Mini Flares

Mini flares are tiny flares that can be carried in the pocket and launched as a signal or distress beacon. They are commonly used by sailors and kayakers for emergencies and the British Army issues them to soldiers for battlefield use. Although treated as pyrotechnics under British Civilian Law, they are still treated as a weapon by the Army and have to be signed out and signed back in again. The flares themselves are issued in small green plastic containers:

The flares come in a variety of colours, with the appropriate shape moulded into the outer packaging, here triangles for green. The front of the packaging is marked up with details of its contents, date of manufacture, NSN code etc:

The signals come in two parts, with the flares kept inside the packaging under a flap:

The contents and patent number are moulded into this lid:

The launcher, a black pencil like device, stored in a slot underneath. Sadly I am missing the launchers on my examples:

The flares themselves are small metal cylinders with a screw thread at one end to attach to the launcher and a small .22 blank cartridge within to launch the flare itself:

These examples have been used, as witnessed by the empty interior of each flare:

The instructions on how to use the mini flares are printed on the rear of the outer packaging:

Mini flares have been used by the military for decades and have saved lives on occasion, as recalled by Tony Mathias whose Wasp helicopter ditched into the sea in 1967:

I tried a swift exit from the cab only to be brought up to a full stop – after releasing the seat belt !!!!! – tried again to exit the cab only to find my leg had fouled on something – took a deep breath and reached down my leg to extract the survival knife, as I did so the leg was released and I swam out.  I wanted to find out what had happened and climbed-out onto the engine but could see nothing obvious that could have caused the shut-down. I dropped down into the water and swam clear before inflating my dingy and firing off a mini flare. (Apparently the old man, Captain Peter Anson saw the flare and muttered “Thank God he is OK”).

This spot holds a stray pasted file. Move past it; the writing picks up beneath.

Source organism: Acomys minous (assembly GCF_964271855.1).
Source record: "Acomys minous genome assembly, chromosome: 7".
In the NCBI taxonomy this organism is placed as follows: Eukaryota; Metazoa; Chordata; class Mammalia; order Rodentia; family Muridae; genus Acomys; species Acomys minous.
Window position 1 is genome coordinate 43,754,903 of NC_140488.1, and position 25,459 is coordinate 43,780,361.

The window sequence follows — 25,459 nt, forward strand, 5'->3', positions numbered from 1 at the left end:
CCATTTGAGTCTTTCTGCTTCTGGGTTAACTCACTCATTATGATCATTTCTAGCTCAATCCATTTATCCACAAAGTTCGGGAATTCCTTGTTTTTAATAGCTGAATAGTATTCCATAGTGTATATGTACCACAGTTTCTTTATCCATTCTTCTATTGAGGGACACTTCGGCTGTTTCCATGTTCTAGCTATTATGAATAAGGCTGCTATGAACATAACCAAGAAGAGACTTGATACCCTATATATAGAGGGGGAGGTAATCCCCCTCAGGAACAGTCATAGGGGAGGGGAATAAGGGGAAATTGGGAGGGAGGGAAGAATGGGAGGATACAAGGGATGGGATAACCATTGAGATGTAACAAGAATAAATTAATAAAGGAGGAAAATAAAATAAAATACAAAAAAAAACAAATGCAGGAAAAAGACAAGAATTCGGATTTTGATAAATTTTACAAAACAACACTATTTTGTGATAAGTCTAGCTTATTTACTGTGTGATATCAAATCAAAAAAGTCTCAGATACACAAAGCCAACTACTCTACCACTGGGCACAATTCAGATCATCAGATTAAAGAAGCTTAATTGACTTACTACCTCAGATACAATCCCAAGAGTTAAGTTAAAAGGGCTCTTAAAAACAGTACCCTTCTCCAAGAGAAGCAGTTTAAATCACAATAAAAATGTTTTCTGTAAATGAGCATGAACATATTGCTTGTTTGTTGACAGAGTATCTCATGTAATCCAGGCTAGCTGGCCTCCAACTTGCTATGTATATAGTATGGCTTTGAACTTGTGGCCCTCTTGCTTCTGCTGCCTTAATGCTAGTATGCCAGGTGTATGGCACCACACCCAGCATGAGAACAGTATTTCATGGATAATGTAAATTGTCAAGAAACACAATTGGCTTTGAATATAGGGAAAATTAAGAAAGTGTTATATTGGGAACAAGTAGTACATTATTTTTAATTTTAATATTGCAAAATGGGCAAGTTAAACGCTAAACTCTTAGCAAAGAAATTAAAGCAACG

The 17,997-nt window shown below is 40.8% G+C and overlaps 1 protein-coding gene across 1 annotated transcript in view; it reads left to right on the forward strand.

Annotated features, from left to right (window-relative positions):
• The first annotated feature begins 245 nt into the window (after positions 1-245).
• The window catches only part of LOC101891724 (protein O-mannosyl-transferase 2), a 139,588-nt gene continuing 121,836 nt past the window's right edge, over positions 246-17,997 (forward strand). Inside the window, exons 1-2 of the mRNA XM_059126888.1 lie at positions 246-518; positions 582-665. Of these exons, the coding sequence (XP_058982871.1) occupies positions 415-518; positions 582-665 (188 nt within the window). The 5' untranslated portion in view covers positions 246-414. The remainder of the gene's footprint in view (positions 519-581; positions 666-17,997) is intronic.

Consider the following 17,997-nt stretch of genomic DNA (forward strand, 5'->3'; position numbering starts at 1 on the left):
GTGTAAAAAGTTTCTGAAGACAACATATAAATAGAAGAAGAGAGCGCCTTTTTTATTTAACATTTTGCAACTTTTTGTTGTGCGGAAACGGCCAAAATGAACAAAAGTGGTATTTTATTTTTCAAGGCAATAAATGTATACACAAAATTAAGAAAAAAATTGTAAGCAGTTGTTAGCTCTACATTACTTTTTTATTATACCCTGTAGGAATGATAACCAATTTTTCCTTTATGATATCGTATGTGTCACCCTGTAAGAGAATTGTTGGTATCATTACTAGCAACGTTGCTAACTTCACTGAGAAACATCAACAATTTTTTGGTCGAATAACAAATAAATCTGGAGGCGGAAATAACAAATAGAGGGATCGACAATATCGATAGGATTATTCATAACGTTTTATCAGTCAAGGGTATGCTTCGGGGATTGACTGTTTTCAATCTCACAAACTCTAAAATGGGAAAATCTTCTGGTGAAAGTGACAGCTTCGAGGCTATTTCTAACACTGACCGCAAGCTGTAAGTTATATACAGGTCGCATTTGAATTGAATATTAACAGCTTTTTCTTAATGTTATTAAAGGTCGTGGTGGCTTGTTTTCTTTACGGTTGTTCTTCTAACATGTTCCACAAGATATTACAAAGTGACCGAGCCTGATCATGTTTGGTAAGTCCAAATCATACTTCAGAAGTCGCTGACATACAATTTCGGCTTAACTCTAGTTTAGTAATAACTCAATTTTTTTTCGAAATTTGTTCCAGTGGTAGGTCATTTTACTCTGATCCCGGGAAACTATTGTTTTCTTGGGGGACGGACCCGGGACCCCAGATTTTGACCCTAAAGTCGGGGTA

1. A great many of us carried the launcher on a cord attached to and tucked into our flight jacket pockets, not so many carried the flares too. The flares shown appear to be identical but if I remember correctly they came in plastic strips of five that were in a ‘sardine tin’ until a packaging very similar to this came along.

    I have a launcher or two in a box somewhere, I must get around to digging some things out and sending them in so they don’t get thrown out just after I do 😉

    There were many other different pyros issued for flight and other uses, we always had a great time on the EOD range when various lots went TX, we’d save them all up and then have our own fireworks show ‘disposing by functioning’.
    Smoke markers, pen flares, bigger ‘survival kit’ flares(one was dual ended smoke/flare), star shells and smoke puffs from the signal pistols, aerial flares; trip flares, smoke grenades and other pyros the militia (territorials) left behind or abandoned after their ‘exercises’; and pretty much anything that made coloured lights, smoke or noise 😉
    The finale was usually a LUU-2B flare or two, set off on the ground so we could see to clean up.

  2. My suspicion is that the military miniflare kit is considered a section 1 firearm. The MoD refer to the launcher as a ‘pistol’ in the directions for use, and the flares are in a thick-walled aluminium (looks like) tube (smooth bored), so let’s revise that to section 5 (prohibited weapon) – a short-barreled shotgun (barrel less than 24 inches in length) or a pistol depending on how the police want to play it.